a love-hate song to a hometown

In Fredericton, we climbed buildings

we ate Chinese in the

valleys of elementary school

roofs,              me

                         spitting out the oil

 

we drank vodka

straight from the bottle

under the bridge,  among supports and spiders,

me

scared to fall out of the sky

 

sometimes we drank cheap wine

in the graveyard before we were legal,

me

scared of ghostly security guards

 

we stayed in the darkroom

until the morning parking attendant

came on duty  then

drank coffee

at the only 24-hour restaurant

me

always over-caffeinated

 

and our rollerblades

stroked the lonely pavement

at a clean 3 a.m.                me

tripping on air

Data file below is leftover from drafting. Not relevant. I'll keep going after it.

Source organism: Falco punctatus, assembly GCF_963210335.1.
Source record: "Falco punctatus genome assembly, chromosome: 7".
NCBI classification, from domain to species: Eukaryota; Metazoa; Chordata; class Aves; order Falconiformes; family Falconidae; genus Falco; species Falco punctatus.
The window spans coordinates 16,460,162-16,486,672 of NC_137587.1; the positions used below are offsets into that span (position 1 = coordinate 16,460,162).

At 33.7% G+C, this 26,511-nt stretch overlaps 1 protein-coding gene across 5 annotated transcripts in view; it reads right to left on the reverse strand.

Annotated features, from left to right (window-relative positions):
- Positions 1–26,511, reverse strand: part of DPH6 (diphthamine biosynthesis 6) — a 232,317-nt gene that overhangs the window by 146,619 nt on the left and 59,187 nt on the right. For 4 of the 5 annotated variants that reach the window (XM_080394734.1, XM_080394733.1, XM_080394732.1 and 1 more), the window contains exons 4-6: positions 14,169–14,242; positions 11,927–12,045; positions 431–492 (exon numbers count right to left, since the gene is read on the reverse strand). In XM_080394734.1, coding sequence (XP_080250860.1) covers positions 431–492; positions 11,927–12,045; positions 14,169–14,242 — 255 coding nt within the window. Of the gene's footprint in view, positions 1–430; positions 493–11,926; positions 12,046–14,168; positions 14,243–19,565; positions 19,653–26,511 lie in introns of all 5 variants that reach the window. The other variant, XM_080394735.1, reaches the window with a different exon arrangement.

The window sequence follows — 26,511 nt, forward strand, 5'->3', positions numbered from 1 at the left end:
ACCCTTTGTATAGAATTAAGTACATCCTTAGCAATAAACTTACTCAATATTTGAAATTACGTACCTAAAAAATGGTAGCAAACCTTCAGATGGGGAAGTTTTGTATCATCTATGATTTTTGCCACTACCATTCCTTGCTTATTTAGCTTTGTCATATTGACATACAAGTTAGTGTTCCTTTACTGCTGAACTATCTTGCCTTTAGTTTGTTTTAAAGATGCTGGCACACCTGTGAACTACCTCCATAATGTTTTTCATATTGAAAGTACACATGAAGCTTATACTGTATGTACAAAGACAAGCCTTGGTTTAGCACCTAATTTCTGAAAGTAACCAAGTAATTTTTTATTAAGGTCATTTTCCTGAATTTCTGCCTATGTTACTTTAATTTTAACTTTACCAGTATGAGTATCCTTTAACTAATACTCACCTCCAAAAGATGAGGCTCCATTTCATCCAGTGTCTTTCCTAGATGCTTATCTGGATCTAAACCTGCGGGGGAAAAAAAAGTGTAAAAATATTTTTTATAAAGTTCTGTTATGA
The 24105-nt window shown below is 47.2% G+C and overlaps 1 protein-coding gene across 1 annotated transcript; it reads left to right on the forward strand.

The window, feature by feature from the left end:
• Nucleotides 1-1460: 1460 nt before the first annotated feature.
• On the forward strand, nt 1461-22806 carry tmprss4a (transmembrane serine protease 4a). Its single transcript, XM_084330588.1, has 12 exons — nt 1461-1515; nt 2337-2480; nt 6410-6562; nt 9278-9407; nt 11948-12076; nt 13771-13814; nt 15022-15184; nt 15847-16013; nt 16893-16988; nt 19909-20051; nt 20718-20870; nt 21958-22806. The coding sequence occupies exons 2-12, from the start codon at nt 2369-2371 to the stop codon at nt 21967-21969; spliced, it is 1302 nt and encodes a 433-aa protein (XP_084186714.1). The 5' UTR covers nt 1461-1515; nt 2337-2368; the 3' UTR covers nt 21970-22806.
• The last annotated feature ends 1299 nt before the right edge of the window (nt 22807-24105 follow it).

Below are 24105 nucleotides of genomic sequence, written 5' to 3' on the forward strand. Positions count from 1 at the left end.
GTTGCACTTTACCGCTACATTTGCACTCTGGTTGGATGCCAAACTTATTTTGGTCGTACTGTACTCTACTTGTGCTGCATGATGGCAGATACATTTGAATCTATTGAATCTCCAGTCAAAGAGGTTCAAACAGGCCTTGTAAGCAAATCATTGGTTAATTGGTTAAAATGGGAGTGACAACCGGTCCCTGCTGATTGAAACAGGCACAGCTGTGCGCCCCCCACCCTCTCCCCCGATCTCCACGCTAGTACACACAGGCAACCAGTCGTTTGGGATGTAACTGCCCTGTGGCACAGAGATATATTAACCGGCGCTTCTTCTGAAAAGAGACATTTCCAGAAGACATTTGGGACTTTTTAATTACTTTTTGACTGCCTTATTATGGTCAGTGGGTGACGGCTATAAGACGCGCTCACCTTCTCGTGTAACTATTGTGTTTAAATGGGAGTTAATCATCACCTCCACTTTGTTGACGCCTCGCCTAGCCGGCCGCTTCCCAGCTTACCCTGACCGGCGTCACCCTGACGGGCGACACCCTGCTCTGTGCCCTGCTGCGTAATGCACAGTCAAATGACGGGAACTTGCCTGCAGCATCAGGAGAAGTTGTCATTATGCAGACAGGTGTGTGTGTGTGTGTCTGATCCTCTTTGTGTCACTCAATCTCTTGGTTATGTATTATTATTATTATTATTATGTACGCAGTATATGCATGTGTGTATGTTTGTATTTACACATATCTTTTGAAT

we rolled joints bigger

than two thick fingers

smoked them on our backs by the lake

and when you introduced me to jack kerouac,

all i wanted to do

was hit the road, hard

me

so easily swayed

we braved snowstorms

for photography outings to

abandoned buildings

and punk shows, out-of-towners

me

pretending to like punk

 

we named plants

and crashed cars

me

always a terrible driver

 

we attended the yearly rave at the market

and returned the next morning, Saturday,

for freshly-squeezed orange juice, coffee,

and samosas

me

always ready to dance

 

we watched the sun rise

from the lighthouse, smoke from the night before

still inhabiting our clothes

like an unsolicited lover

me

always the last one

to want to go home.